www.ottawahomesandcondos.com/looking_buy_glossary.cfm
  • This refers to the physical land and appurtenances, including structures affixed thereto. In some states, by statute, this term is synonymous with real property.
    www.charmeck.org/Departments/LUESA/Property+Assessment+and+Land+Records/Real+Estate/Real+Estate+Terminology.htm
  • This is the land, appurtenances and all structures erected thereon. Usually used synonymously with real property.
    caruthersinc.com/glossary.php
  • A piece of land and whatever physical property is on it.
    bank-street.co.uk/glossary.html
  • land, improvements to the land (buildings), a mine or quarry, minerals, standing timber and any estate or interest in the previously mentioned property.
    www.appraisalrelief.org/en/cms/
  • Commonly used to mean land and whatever is attached to land (such as houses, trees, fences and the like).
    svc013.wic009tp.server-web.com/social_justice/ntreport05/app1.html
  • Homes, offices, or other land or buildings that you can invest in. An investor might choose to invest in a house if he thinks it is in a market where property values will rise in the near future.
    www.nfec.info/main/resources/glossary
  • is land and any additions and improvements, such as buildings, sewers, sidewalks, and anything else considered to be permanently attached to the land. …
    thismatter.com/Money/Real-Estate/Tutorial/Realty.htm
  • Land and those things erected or growing upon it, such as buildings, fences or crops. The term embraces items such as light, plumbing and heating fixtures when permanently attached.
    nesara.org/main/dictionary.htm
  • Land including all the natural resources and permanent buildings on it. Specialized technician A person with the knowledge and skill needed to carry out a specific technical procedure.
    www.economicadventure.org/teachers/glossary_dec.cfm
  • A section of land including all the natural resources (above and below the surface) and any permanent buildings or structures located on it. See also “Real Property.”
    www.canequity.com/mortgage-resources/
  • This is the land itself and all things permanently attached to it.
    www.one-ifbyland.com/dictionary.htm
  • Such gifts will be counted at fair market value as determined by a qualified third-party appraiser, subject to IRS rules and regulations.
    www.wvuf.wvnet.edu/Text/tdefinition.htm
  • Land or land and improvements. Statutory law may broaden a definition of real property to include, for example, mineral rights or machinery permanently attached to a building. …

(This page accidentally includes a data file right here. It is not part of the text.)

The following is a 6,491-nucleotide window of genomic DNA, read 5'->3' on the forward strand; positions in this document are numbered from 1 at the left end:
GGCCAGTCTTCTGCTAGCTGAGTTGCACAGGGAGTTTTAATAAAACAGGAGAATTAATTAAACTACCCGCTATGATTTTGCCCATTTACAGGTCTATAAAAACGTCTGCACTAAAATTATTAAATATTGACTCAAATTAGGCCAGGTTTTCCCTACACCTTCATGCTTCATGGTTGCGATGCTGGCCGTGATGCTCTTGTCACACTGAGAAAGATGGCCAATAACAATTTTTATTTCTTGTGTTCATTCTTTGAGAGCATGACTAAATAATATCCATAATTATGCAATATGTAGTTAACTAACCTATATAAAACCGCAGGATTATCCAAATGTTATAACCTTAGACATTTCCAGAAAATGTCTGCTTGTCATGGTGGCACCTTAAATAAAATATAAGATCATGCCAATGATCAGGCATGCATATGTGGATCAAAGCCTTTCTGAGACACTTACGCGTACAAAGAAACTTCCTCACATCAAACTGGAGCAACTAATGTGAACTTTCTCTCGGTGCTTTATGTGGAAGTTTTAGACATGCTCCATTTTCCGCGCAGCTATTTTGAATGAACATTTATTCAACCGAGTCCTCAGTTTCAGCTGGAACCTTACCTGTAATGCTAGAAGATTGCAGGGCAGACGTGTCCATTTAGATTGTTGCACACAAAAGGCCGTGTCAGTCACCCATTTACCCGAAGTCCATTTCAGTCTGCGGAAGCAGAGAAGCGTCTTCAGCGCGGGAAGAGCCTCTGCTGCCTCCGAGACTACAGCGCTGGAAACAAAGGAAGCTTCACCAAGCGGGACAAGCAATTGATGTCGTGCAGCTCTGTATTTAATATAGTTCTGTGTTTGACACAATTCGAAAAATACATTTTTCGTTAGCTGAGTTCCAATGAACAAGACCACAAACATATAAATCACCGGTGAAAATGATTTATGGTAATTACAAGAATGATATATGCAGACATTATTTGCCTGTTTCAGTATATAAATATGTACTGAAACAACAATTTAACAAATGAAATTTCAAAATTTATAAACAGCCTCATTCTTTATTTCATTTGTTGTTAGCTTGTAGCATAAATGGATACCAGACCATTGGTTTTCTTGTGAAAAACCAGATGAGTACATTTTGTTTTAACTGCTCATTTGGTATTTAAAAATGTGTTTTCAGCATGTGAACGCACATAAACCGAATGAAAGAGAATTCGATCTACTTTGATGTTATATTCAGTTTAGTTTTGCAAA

www.co.gwinnett.ga.us/cgi-bin/gwincty/egov/ep/gcbrowse.do
  • real property: property consisting of houses and land
    wordnet.princeton.edu/perl/webwn
  • Real estate or immovable property is a legal term (in some jurisdictions) that encompasses land along with anything permanently affixed to the land, such as buildings. …
    en.wikipedia.org/wiki/Real estate

Mortgage Fraud on the Rise

May 1st, 2015 Posted in Information, News, Real Estate Fraud, Scams | Comments Off

More and more cases of mortgage fraud are being reported the world over as life gets harder and homes are not selling like they used to. The scam has an individual making an offer for a new home while leaving an existing mortgage to default, filing for a mortgage before it does then allowing full foreclosure of the old home taking the refinancing cash and mortgage loan filed for the new home with them. This leaves the prospective seller losing their investment on the supposed sale, left to deal with the repercussions of their scrupulous buyer who disappears without a trace. Such activities should be reported to the many fraud agencies that are designated to handle such cases so others do not suffer the same fate as you do, making sure to pursue legal action so you can get your investment back in case of a scam.

Beware of Affinity Fraud

April 24th, 2015 Posted in Information, Real Estate, Real Estate Fraud, Scams | Comments Off


There are a lot of religious communities in the world today. These local communities, that share ties of trust, belief and love, will usually go out of their way to help and cooperate with one another. Unfortunately, this trust is also used by unscrupulous individuals to con and steal from their fellow men. In real estate terms, it’s called affinity fraud, where someone uses their position in a religious community to build faith with investors. The people responsible for such scams are usually people who have a high-standing, or are looked up to and respected in their community. Affinity fraud is very devastating to the individual and to the whole community, oftentimes, because of the large number of investors, resulting in hundreds of millions of dollars scammed. This is especially tragic in light of the fact that most investors are regular workers, who may have lost not only their trust, but also their life-savings.